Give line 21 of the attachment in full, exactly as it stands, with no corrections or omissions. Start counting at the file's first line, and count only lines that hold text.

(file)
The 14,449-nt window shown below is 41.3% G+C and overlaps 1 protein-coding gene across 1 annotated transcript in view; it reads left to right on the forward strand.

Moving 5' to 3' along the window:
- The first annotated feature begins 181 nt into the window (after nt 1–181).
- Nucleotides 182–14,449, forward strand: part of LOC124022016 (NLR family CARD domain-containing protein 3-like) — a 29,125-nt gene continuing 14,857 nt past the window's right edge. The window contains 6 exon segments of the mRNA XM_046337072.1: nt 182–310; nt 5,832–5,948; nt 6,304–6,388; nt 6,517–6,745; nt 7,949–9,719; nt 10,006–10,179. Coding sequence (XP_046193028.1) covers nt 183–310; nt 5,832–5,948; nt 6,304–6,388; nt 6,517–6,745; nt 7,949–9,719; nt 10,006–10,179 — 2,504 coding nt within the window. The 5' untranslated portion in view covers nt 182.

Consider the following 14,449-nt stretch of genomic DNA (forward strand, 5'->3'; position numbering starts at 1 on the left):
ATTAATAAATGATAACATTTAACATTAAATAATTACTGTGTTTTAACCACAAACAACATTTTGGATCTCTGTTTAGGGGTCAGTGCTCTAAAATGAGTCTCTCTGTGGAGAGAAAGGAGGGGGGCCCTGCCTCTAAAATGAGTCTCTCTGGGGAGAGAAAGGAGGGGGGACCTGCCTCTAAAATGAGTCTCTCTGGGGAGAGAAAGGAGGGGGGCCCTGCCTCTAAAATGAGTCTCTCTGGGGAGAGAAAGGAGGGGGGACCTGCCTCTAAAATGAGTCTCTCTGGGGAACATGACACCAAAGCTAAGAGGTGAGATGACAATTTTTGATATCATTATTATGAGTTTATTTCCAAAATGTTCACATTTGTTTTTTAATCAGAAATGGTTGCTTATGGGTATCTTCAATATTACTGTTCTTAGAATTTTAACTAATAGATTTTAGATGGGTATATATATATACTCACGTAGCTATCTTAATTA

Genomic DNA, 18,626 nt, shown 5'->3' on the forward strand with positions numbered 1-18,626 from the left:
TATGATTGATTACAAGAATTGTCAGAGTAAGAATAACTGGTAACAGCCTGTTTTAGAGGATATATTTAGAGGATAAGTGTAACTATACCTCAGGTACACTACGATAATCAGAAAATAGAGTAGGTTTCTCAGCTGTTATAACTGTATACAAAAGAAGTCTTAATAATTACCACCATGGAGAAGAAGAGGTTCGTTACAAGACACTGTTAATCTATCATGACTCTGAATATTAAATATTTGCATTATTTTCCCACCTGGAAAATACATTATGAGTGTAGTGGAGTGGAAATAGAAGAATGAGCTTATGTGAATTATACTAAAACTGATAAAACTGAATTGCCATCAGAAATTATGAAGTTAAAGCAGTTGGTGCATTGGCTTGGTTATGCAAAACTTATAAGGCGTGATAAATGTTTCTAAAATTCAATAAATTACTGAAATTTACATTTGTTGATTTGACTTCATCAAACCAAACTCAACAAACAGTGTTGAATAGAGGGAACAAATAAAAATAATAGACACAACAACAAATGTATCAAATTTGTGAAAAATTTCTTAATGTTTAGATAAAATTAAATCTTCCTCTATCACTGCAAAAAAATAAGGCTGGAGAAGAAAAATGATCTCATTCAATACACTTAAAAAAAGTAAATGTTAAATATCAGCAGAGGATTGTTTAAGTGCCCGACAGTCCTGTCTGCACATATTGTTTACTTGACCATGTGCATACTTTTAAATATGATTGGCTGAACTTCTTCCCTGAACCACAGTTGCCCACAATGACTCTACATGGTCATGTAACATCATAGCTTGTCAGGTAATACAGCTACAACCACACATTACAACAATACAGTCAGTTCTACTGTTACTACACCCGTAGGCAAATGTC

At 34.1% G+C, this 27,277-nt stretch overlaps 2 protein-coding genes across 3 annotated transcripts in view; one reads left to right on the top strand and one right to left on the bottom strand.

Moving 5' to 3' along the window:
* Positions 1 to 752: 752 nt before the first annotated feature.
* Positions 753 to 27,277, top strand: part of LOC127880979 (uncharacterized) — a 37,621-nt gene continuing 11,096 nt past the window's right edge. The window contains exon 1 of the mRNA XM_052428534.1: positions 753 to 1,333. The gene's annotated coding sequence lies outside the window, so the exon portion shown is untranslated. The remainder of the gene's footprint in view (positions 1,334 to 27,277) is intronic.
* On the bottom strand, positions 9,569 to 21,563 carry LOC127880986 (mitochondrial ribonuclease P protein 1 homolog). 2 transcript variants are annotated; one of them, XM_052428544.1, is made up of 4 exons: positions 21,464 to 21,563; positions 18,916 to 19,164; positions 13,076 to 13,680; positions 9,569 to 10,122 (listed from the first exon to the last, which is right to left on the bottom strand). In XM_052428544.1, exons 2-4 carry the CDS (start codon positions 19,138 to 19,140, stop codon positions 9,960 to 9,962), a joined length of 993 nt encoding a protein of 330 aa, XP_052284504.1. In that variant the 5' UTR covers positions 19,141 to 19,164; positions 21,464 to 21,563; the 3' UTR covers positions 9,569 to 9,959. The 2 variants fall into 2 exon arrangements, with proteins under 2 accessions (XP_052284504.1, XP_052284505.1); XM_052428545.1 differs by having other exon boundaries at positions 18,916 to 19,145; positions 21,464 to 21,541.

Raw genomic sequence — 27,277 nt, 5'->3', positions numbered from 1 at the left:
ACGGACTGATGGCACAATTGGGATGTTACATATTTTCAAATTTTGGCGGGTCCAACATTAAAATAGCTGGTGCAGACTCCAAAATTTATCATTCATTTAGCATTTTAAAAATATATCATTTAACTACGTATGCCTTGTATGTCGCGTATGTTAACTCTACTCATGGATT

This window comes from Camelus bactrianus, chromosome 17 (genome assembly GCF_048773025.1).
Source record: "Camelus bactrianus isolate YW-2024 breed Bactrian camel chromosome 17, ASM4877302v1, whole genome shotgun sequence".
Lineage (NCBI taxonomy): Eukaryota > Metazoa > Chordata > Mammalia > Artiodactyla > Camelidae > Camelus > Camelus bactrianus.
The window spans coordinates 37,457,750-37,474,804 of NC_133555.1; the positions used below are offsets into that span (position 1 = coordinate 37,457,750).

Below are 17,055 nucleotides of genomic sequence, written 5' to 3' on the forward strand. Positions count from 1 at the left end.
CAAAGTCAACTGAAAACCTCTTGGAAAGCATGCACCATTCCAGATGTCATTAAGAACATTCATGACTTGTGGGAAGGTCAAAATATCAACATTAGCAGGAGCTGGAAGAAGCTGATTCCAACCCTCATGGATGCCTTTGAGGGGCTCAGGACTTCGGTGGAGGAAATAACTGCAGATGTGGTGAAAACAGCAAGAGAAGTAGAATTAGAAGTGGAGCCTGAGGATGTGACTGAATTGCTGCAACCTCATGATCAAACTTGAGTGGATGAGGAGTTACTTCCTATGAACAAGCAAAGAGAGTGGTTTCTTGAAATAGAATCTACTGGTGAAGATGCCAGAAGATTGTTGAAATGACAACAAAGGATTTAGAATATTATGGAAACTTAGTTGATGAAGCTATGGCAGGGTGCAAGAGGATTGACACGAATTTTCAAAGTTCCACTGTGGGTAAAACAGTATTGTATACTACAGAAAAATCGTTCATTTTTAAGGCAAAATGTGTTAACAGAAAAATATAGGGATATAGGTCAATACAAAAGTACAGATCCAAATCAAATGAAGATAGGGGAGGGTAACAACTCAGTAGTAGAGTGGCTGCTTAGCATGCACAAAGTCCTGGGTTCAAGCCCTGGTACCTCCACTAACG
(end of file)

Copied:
CAAAGTCAACTGAAAACCTCTTGGAAAGCATGCACCATTCCAGATGTCATTAAGAACATTCATGACTTGTGGGAAGGTCAAAATATCAACATTAGCAGGAGCTGGAAGAAGCTGATTCCAACCCTCATGGATGCCTTTGAGGGGCTCAGGACTTCGGTGGAGGAAATAACTGCAGATGTGGTGAAAACAGCAAGAGAAGTAGAATTAGAAGTGGAGCCTGAGGATGTGACTGAATTGCTGCAACCTCATGATCAAACTTGAGTGGATGAGGAGTTACTTCCTATGAACAAGCAAAGAGAGTGGTTTCTTGAAATAGAATCTACTGGTGAAGATGCCAGAAGATTGTTGAAATGACAACAAAGGATTTAGAATATTATGGAAACTTAGTTGATGAAGCTATGGCAGGGTGCAAGAGGATTGACACGAATTTTCAAAGTTCCACTGTGGGTAAAACAGTATTGTATACTACAGAAAAATCGTTCATTTTTAAGGCAAAATGTGTTAACAGAAAAATATAGGGATATAGGTCAATACAAAAGTACAGATCCAAATCAAATGAAGATAGGGGAGGGTAACAACTCAGTAGTAGAGTGGCTGCTTAGCATGCACAAAGTCCTGGGTTCAAGCCCTGGTACCTCCACTAACG